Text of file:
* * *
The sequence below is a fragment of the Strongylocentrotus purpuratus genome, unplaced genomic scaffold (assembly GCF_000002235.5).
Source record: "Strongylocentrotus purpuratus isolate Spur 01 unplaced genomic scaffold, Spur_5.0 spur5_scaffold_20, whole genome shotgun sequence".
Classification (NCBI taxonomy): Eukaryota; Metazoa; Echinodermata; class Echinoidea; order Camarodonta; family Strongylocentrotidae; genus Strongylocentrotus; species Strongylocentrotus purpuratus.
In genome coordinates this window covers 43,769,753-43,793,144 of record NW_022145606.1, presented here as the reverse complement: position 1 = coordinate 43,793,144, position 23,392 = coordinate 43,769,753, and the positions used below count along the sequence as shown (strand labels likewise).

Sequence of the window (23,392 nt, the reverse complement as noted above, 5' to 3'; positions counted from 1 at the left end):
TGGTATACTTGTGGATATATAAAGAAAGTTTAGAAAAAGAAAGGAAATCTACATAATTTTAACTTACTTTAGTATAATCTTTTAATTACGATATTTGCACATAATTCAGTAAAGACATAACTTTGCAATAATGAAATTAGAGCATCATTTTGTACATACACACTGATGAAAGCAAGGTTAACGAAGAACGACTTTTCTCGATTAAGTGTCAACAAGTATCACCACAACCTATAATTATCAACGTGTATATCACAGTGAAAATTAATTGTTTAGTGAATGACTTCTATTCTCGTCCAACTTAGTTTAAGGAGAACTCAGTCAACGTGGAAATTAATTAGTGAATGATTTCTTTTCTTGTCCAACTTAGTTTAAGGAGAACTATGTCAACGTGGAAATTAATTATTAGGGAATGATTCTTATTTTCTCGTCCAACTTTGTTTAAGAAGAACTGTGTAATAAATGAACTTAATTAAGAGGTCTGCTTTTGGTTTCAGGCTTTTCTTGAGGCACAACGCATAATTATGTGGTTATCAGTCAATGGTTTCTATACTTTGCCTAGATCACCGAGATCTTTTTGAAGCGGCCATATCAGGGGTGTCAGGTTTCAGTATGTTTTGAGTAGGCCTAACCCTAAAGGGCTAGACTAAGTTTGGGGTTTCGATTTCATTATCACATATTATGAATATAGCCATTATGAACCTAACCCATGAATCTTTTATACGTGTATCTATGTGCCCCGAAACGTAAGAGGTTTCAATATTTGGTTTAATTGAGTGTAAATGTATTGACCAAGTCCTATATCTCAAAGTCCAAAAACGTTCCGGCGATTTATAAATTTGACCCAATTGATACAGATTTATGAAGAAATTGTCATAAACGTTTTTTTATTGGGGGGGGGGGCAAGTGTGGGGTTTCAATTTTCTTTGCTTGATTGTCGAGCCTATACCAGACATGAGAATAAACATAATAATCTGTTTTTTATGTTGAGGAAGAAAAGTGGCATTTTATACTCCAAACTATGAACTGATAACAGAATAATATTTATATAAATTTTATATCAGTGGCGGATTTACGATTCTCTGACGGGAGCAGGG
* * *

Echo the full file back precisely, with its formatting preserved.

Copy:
The sequence below is a fragment of the Strongylocentrotus purpuratus genome, unplaced genomic scaffold (assembly GCF_000002235.5).
Source record: "Strongylocentrotus purpuratus isolate Spur 01 unplaced genomic scaffold, Spur_5.0 spur5_scaffold_20, whole genome shotgun sequence".
Classification (NCBI taxonomy): Eukaryota; Metazoa; Echinodermata; class Echinoidea; order Camarodonta; family Strongylocentrotidae; genus Strongylocentrotus; species Strongylocentrotus purpuratus.
In genome coordinates this window covers 43,769,753-43,793,144 of record NW_022145606.1, presented here as the reverse complement: position 1 = coordinate 43,793,144, position 23,392 = coordinate 43,769,753, and the positions used below count along the sequence as shown (strand labels likewise).

Sequence of the window (23,392 nt, the reverse complement as noted above, 5' to 3'; positions counted from 1 at the left end):
TGGTATACTTGTGGATATATAAAGAAAGTTTAGAAAAAGAAAGGAAATCTACATAATTTTAACTTACTTTAGTATAATCTTTTAATTACGATATTTGCACATAATTCAGTAAAGACATAACTTTGCAATAATGAAATTAGAGCATCATTTTGTACATACACACTGATGAAAGCAAGGTTAACGAAGAACGACTTTTCTCGATTAAGTGTCAACAAGTATCACCACAACCTATAATTATCAACGTGTATATCACAGTGAAAATTAATTGTTTAGTGAATGACTTCTATTCTCGTCCAACTTAGTTTAAGGAGAACTCAGTCAACGTGGAAATTAATTAGTGAATGATTTCTTTTCTTGTCCAACTTAGTTTAAGGAGAACTATGTCAACGTGGAAATTAATTATTAGGGAATGATTCTTATTTTCTCGTCCAACTTTGTTTAAGAAGAACTGTGTAATAAATGAACTTAATTAAGAGGTCTGCTTTTGGTTTCAGGCTTTTCTTGAGGCACAACGCATAATTATGTGGTTATCAGTCAATGGTTTCTATACTTTGCCTAGATCACCGAGATCTTTTTGAAGCGGCCATATCAGGGGTGTCAGGTTTCAGTATGTTTTGAGTAGGCCTAACCCTAAAGGGCTAGACTAAGTTTGGGGTTTCGATTTCATTATCACATATTATGAATATAGCCATTATGAACCTAACCCATGAATCTTTTATACGTGTATCTATGTGCCCCGAAACGTAAGAGGTTTCAATATTTGGTTTAATTGAGTGTAAATGTATTGACCAAGTCCTATATCTCAAAGTCCAAAAACGTTCCGGCGATTTATAAATTTGACCCAATTGATACAGATTTATGAAGAAATTGTCATAAACGTTTTTTTATTGGGGGGGGGGGCAAGTGTGGGGTTTCAATTTTCTTTGCTTGATTGTCGAGCCTATACCAGACATGAGAATAAACATAATAATCTGTTTTTTATGTTGAGGAAGAAAAGTGGCATTTTATACTCCAAACTATGAACTGATAACAGAATAATATTTATATAAATTTTATATCAGTGGCGGATTTACGATTCTCTGACGGGAGCAGGG